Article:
Wednesday, February 2, 2011
Cab Company Scams: Numero Uno - “Tipping”
It doesn’t take long for a new cab driver to realize the truth or falsity of certain sayings. Power obviously does corrupt. W. C. Fields, on the other hand, was wrong when he said, “You can’t cheat an honest man.” You can cheat anybody who’s hungry for a job.
In fact, a student who wanted to know why labor laws and unions exist could do worse than spend a month or two driving a taxi in San Francisco. It’s like a third world country that’s been corrupt for so long that nobody even remembers what corruption means. It’s just business as usual. The way things have always been and always will be.
The Independent Contract has given cab companies almost absolute power over their drivers and business as usual means running a variety of petty scams designed to separate the drivers from their money. Underhanded practices are so widespread in this industry that I’m not going to name names (although I can if you like) from fear of failing to mention a deserving party.
Despite the fact that “tipping” is now officially illegal, it remains the number one scam. “Enforced tipping” is practiced by the majority of taxi companies in San Francisco and takes a minimum of $10 million to $15 million a year away from the drivers.
The official, legal average gate fee - set by the city - is $104 per shift. The standard rule of thumb for “tipping” is “$5 in and $5 out with $2 for the gas man.” At least that’s what I was told I should “tip” by two managers at two different companies. I’ve been told by drivers that some companies require up to $20 per shift. This makes the actual gate somewhere around $115 to $130 per shift.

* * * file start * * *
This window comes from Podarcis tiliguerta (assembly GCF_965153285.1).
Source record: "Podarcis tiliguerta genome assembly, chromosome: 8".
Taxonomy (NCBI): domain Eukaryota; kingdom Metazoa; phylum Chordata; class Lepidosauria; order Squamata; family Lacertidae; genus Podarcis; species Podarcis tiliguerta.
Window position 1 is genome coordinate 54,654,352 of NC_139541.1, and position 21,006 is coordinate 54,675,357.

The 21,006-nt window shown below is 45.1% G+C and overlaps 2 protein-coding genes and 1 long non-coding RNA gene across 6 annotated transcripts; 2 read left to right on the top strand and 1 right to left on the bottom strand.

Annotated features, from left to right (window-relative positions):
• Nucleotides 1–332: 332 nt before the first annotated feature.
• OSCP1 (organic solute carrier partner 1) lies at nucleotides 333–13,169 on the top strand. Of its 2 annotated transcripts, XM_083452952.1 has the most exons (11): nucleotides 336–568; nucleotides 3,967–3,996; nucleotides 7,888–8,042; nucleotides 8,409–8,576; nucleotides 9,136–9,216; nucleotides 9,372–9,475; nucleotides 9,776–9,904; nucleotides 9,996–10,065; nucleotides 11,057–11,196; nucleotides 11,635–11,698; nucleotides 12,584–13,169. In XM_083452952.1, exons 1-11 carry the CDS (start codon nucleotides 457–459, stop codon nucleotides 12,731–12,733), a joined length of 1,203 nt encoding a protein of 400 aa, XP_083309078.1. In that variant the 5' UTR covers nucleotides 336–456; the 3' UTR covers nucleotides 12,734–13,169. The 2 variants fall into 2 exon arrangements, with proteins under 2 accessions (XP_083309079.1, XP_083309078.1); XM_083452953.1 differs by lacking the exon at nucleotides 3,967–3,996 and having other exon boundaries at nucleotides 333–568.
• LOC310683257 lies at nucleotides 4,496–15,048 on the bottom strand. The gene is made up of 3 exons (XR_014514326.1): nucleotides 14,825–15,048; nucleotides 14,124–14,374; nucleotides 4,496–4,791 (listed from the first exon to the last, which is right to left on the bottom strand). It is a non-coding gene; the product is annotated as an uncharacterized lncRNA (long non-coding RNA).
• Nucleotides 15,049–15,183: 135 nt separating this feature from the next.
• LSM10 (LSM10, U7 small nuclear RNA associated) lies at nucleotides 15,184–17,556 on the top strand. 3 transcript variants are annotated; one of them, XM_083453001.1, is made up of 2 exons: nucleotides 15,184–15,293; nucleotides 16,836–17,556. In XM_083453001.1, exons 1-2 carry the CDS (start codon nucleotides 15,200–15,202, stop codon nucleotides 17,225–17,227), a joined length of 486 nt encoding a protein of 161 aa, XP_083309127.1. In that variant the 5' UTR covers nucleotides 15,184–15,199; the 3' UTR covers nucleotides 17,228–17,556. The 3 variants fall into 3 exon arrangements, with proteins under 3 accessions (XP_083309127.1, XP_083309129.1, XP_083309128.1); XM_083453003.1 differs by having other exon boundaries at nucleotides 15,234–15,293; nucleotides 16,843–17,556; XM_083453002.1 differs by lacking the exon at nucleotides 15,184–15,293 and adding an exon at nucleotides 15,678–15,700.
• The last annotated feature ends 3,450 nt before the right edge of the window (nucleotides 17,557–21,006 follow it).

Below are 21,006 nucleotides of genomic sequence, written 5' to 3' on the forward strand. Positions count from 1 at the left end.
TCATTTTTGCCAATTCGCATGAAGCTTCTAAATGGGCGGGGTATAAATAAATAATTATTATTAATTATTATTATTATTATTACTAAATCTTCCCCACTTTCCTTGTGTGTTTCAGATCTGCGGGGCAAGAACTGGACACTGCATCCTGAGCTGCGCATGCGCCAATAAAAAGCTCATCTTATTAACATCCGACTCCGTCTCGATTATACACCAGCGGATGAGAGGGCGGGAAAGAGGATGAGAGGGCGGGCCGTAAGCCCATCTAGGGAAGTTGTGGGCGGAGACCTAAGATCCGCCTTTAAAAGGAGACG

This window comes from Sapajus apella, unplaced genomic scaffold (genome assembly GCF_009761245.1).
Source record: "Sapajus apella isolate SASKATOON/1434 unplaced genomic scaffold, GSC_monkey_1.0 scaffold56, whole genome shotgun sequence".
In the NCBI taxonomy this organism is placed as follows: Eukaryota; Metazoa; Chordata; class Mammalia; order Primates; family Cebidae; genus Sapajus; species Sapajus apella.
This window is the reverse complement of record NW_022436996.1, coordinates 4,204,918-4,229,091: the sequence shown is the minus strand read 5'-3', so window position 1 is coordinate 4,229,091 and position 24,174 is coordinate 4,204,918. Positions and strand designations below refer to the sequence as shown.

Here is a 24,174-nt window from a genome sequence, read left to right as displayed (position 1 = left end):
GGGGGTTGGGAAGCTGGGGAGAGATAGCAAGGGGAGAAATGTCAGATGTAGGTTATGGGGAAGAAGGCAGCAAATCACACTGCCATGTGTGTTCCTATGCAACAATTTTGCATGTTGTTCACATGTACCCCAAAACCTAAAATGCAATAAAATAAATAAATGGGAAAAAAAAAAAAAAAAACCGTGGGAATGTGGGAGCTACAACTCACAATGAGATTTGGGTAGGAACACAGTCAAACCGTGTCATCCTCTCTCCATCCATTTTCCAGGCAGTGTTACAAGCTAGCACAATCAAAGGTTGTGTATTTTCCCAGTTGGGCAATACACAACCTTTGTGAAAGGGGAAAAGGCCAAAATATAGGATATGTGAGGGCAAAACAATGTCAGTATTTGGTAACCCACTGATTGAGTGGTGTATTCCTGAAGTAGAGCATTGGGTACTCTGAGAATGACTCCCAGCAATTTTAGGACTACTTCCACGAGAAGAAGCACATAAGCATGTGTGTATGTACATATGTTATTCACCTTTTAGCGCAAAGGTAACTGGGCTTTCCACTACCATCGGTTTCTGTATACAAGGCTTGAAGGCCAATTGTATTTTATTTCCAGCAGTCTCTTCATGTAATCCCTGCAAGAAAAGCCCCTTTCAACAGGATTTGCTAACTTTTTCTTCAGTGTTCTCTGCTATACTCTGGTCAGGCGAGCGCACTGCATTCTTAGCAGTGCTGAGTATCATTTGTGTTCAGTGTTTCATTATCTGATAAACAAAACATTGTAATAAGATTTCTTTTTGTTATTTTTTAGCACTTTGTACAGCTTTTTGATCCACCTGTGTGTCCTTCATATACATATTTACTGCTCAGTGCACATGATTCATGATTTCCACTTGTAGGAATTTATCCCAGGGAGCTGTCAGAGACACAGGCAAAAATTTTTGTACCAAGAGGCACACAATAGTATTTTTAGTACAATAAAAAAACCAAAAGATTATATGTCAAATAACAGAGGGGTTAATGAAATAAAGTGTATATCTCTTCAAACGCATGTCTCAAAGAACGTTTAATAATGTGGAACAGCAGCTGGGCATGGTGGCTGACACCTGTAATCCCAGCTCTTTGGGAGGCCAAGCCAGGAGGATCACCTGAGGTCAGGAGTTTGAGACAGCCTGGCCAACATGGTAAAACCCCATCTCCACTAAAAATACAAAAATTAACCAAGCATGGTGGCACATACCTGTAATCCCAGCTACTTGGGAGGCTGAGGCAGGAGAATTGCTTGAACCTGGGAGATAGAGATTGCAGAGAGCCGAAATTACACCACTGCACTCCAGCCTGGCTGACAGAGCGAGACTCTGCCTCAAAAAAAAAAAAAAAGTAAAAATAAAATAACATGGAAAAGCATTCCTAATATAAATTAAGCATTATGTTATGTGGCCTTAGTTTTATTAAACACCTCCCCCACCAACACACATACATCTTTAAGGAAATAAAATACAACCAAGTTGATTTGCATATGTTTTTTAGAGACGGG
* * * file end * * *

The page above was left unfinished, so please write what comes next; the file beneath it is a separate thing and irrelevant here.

When you consider that the average shift brings in about $120, drivers give 10% or more of their incomes to the companies - just like the 10% we catholics used to give to the Church when I was a child.
As far as I personally know, the only taxi companies that tell their drivers that they don’t have to tip are Green Cab and Richard Hybel’s Metro Cab. There may be more.
A management type recently took umbrage with me (If you’ve always wondered what “umbrage” is, I can now tell you that it’s when a guy turns blue in the face and screams at you.) for “slandering" his company by claiming that they practiced “enforced tipping.” This was especially interesting to me because I don't think I've ever mentioned his company in my blog.
But, he had a point. Drivers aren’t literally “forced” to tip. They aren’t whipped or beaten. Nobody gets thrown off a roof. On the other hand, when I stopped tipping at one company, I found myself sitting around waiting a couple of hours a shift for a taxi I could drive only to be given cabs that broke down when I did go to work - including several with bad brakes and one with no brakes at all.
Numerous drivers have written me about similar experiences. If driver doesn’t tip he or she will wait hours to go to work or not be allowed work at all, won’t get good radio orders, will be given bad (sometimes dangerous) cars, will never get a good shift and will be the first person to loose a lease when a company looses a shift.